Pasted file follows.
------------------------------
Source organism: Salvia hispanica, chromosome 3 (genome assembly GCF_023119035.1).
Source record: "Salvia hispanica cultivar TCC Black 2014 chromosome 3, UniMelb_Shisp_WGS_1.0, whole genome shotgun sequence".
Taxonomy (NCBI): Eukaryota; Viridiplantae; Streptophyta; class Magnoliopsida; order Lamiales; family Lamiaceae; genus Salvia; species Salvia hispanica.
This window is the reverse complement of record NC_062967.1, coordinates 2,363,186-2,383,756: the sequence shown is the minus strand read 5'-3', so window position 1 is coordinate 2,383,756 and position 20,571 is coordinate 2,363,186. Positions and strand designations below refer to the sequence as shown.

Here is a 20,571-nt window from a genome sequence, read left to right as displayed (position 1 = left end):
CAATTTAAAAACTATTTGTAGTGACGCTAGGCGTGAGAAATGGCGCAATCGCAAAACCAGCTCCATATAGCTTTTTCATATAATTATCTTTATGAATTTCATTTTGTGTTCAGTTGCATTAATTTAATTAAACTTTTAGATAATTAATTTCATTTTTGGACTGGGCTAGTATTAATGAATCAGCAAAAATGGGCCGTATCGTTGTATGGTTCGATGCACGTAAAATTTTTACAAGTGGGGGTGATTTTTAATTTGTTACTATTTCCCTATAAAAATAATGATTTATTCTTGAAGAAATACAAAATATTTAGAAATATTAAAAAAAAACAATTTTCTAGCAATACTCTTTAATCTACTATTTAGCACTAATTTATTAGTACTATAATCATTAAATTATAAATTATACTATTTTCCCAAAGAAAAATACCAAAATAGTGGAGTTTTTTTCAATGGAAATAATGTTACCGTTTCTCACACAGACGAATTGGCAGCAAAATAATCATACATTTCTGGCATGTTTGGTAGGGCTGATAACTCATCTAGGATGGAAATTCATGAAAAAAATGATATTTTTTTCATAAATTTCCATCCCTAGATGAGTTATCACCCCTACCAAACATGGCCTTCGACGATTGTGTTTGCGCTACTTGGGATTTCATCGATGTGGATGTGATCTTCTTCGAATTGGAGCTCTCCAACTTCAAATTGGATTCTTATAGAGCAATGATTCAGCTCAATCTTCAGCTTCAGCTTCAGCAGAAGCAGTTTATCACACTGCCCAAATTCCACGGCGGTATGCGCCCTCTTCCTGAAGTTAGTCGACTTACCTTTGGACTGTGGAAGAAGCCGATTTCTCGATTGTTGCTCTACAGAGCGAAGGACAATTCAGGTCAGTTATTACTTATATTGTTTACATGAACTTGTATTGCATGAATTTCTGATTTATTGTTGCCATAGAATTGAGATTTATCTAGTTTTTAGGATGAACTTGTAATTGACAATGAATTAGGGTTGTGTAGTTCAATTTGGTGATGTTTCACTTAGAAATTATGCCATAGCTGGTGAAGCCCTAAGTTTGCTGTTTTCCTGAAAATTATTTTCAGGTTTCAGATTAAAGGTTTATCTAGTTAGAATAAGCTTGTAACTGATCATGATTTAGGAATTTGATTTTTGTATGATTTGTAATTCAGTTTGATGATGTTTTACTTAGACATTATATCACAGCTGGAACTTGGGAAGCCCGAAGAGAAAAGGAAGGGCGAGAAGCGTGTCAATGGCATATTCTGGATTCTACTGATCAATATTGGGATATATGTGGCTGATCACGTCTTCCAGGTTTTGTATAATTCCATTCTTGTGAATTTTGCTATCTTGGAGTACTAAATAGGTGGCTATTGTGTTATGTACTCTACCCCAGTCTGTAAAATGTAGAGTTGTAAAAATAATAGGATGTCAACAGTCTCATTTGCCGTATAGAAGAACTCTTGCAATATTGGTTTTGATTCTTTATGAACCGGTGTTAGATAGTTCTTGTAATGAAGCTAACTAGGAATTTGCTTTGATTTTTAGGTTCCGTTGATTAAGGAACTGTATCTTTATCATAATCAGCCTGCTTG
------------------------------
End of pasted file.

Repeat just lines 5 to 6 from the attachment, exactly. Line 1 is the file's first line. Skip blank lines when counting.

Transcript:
Here is a 20,571-nt window from a genome sequence, read left to right as displayed (position 1 = left end):
CAATTTAAAAACTATTTGTAGTGACGCTAGGCGTGAGAAATGGCGCAATCGCAAAACCAGCTCCATATAGCTTTTTCATATAATTATCTTTATGAATTTCATTTTGTGTTCAGTTGCATTAATTTAATTAAACTTTTAGATAATTAATTTCATTTTTGGACTGGGCTAGTATTAATGAATCAGCAAAAATGGGCCGTATCGTTGTATGGTTCGATGCACGTAAAATTTTTACAAGTGGGGGTGATTTTTAATTTGTTACTATTTCCCTATAAAAATAATGATTTATTCTTGAAGAAATACAAAATATTTAGAAATATTAAAAAAAAACAATTTTCTAGCAATACTCTTTAATCTACTATTTAGCACTAATTTATTAGTACTATAATCATTAAATTATAAATTATACTATTTTCCCAAAGAAAAATACCAAAATAGTGGAGTTTTTTTCAATGGAAATAATGTTACCGTTTCTCACACAGACGAATTGGCAGCAAAATAATCATACATTTCTGGCATGTTTGGTAGGGCTGATAACTCATCTAGGATGGAAATTCATGAAAAAAATGATATTTTTTTCATAAATTTCCATCCCTAGATGAGTTATCACCCCTACCAAACATGGCCTTCGACGATTGTGTTTGCGCTACTTGGGATTTCATCGATGTGGATGTGATCTTCTTCGAATTGGAGCTCTCCAACTTCAAATTGGATTCTTATAGAGCAATGATTCAGCTCAATCTTCAGCTTCAGCTTCAGCAGAAGCAGTTTATCACACTGCCCAAATTCCACGGCGGTATGCGCCCTCTTCCTGAAGTTAGTCGACTTACCTTTGGACTGTGGAAGAAGCCGATTTCTCGATTGTTGCTCTACAGAGCGAAGGACAATTCAGGTCAGTTATTACTTATATTGTTTACATGAACTTGTATTGCATGAATTTCTGATTTATTGTTGCCATAGAATTGAGATTTATCTAGTTTTTAGGATGAACTTGTAATTGACAATGAATTAGGGTTGTGTAGTTCAATTTGGTGATGTTTCACTTAGAAATTATGCCATAGCTGGTGAAGCCCTAAGTTTGCTGTTTTCCTGAAAATTATTTTCAGGTTTCAGATTAAAGGTTTATCTAGTTAGAATAAGCTTGTAACTGATCATGATTTAGGAATTTGATTTTTGTATGATTTGTAATTCAGTTTGATGATGTTTTACTTAGACATTATATCACAGCTGGAACTTGGGAAGCCCGAAGAGAAAAGGAAGGGCGAGAAGCGTGTCAATGGCATATTCTGGATTCTACTGATCAATATTGGGATATATGTGGCTGATCACGTCTTCCAGGTTTTGTATAATTCCATTCTTGTGAATTTTGCTATCTTGGAGTACTAAATAGGTGGCTATTGTGTTATGTACTCTACCCCAGTCTGTAAAATGTAGAGTTGTAAAAATAATAGGATGTCAACAGTCTCATTTGCCGTATAGAAGAACTCTTGCAATATTGGTTTTGATTCTTTATGAACCGGTGTTAGATAGTTCTTGTAATGAAGCTAACTAGGAATTTGCTTTGATTTTTAGGTTCCGTTGATTAAGGAACTGTATCTTTATCATAATCAGCCTGCTTG